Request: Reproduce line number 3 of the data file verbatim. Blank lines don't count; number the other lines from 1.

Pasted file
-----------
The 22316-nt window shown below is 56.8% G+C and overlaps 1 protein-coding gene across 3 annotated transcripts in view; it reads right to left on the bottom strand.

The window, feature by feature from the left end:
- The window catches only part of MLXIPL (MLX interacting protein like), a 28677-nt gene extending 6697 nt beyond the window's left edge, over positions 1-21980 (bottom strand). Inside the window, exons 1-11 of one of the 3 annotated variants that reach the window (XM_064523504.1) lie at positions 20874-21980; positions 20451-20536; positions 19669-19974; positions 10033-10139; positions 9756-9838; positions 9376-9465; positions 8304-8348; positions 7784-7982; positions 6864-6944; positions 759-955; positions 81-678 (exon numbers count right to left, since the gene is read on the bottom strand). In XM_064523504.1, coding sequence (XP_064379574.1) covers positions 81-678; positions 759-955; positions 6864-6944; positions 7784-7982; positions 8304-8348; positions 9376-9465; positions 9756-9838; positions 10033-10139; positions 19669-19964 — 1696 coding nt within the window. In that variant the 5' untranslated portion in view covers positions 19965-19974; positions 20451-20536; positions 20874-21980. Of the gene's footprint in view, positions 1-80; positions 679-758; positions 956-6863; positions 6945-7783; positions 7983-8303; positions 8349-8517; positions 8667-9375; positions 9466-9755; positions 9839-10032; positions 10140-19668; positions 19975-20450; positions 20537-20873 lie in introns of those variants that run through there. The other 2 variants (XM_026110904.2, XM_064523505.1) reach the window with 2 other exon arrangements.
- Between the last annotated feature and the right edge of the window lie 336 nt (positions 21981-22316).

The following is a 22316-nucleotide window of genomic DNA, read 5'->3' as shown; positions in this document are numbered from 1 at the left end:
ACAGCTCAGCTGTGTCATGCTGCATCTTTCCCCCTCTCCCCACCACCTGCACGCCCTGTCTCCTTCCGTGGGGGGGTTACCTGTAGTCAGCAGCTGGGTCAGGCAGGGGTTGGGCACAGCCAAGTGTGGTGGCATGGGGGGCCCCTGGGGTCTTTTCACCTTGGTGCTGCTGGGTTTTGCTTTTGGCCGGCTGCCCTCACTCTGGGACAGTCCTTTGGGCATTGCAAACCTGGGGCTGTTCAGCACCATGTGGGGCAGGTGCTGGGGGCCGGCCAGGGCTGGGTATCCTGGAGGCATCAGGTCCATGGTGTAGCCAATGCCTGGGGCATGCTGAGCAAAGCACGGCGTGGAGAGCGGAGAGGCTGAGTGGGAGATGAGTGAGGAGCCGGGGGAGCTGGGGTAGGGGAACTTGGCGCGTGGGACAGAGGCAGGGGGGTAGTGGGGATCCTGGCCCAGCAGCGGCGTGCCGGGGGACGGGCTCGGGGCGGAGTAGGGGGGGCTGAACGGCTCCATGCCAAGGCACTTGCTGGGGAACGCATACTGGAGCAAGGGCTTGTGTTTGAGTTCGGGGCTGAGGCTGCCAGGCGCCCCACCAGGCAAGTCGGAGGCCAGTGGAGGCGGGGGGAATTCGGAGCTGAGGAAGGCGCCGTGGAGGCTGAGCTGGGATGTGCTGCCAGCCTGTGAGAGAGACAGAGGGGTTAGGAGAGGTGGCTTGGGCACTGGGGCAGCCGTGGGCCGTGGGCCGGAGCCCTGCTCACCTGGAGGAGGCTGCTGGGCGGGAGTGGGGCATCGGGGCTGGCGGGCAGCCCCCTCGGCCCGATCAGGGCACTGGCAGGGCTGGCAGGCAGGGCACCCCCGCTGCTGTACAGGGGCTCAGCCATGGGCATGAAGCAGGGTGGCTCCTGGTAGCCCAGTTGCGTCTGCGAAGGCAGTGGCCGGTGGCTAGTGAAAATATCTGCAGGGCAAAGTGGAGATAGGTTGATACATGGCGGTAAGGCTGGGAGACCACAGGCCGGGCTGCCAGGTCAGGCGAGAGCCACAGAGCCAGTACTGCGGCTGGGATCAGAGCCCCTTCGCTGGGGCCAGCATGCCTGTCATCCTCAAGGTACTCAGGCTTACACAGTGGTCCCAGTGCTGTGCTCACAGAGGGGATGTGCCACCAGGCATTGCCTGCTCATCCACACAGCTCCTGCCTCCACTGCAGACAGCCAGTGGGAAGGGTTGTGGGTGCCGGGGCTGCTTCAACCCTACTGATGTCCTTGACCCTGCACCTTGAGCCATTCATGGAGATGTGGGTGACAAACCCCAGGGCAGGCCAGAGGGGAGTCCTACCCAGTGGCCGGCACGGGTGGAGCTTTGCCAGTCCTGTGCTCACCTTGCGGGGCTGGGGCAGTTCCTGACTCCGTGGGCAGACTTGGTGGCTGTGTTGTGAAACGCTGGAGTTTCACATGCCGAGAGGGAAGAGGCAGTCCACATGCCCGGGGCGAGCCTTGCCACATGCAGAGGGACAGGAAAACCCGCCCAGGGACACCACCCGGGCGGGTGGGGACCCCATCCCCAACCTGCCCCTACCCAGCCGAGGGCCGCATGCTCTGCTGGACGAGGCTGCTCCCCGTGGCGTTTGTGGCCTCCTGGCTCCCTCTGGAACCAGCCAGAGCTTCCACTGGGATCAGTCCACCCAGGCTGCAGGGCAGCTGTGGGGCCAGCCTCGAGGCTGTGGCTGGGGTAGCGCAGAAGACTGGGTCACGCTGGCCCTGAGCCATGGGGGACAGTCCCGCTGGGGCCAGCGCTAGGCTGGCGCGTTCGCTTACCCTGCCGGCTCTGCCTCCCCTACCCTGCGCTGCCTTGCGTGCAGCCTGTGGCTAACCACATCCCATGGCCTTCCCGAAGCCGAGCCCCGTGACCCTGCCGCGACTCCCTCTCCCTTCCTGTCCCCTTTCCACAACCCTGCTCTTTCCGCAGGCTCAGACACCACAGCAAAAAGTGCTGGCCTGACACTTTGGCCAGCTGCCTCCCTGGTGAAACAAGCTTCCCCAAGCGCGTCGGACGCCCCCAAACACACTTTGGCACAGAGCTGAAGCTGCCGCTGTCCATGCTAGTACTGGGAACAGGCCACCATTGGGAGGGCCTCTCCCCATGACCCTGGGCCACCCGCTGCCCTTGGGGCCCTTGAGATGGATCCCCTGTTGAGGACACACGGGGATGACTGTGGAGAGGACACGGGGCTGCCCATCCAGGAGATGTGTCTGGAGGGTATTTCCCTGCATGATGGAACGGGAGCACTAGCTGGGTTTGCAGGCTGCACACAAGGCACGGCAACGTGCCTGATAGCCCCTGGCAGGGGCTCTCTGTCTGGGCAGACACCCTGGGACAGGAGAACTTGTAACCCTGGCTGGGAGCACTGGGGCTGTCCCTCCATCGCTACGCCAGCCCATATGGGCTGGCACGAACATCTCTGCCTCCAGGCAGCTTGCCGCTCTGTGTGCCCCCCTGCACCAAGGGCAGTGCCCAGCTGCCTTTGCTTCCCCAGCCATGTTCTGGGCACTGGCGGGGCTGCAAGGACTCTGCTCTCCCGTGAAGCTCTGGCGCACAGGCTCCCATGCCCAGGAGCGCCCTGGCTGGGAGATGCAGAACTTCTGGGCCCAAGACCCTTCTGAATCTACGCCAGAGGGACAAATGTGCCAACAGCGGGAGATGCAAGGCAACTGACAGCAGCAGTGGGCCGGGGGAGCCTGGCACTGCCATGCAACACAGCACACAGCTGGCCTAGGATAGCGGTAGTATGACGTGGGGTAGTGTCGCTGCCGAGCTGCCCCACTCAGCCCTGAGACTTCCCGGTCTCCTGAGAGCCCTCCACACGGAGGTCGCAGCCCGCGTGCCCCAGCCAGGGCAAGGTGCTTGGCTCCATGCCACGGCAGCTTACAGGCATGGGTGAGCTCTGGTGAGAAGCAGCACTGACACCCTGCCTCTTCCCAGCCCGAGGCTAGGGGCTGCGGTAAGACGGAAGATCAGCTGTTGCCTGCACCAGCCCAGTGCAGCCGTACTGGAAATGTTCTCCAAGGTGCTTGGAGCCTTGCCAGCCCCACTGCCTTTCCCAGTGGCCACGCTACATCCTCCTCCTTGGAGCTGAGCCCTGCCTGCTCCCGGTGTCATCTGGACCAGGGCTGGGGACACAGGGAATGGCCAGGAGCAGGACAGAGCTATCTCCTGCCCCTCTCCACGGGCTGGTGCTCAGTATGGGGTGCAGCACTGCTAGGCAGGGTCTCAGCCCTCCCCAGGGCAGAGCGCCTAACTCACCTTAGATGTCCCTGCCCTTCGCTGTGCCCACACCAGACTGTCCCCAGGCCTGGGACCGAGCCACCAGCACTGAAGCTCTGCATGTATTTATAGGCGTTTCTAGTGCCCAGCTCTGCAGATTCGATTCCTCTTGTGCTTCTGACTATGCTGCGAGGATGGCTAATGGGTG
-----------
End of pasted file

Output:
- The window catches only part of MLXIPL (MLX interacting protein like), a 28677-nt gene extending 6697 nt beyond the window's left edge, over positions 1-21980 (bottom strand). Inside the window, exons 1-11 of one of the 3 annotated variants that reach the window (XM_064523504.1) lie at positions 20874-21980; positions 20451-20536; positions 19669-19974; positions 10033-10139; positions 9756-9838; positions 9376-9465; positions 8304-8348; positions 7784-7982; positions 6864-6944; positions 759-955; positions 81-678 (exon numbers count right to left, since the gene is read on the bottom strand). In XM_064523504.1, coding sequence (XP_064379574.1) covers positions 81-678; positions 759-955; positions 6864-6944; positions 7784-7982; positions 8304-8348; positions 9376-9465; positions 9756-9838; positions 10033-10139; positions 19669-19964 — 1696 coding nt within the window. In that variant the 5' untranslated portion in view covers positions 19965-19974; positions 20451-20536; positions 20874-21980. Of the gene's footprint in view, positions 1-80; positions 679-758; positions 956-6863; positions 6945-7783; positions 7983-8303; positions 8349-8517; positions 8667-9375; positions 9466-9755; positions 9839-10032; positions 10140-19668; positions 19975-20450; positions 20537-20873 lie in introns of those variants that run through there. The other 2 variants (XM_026110904.2, XM_064523505.1) reach the window with 2 other exon arrangements.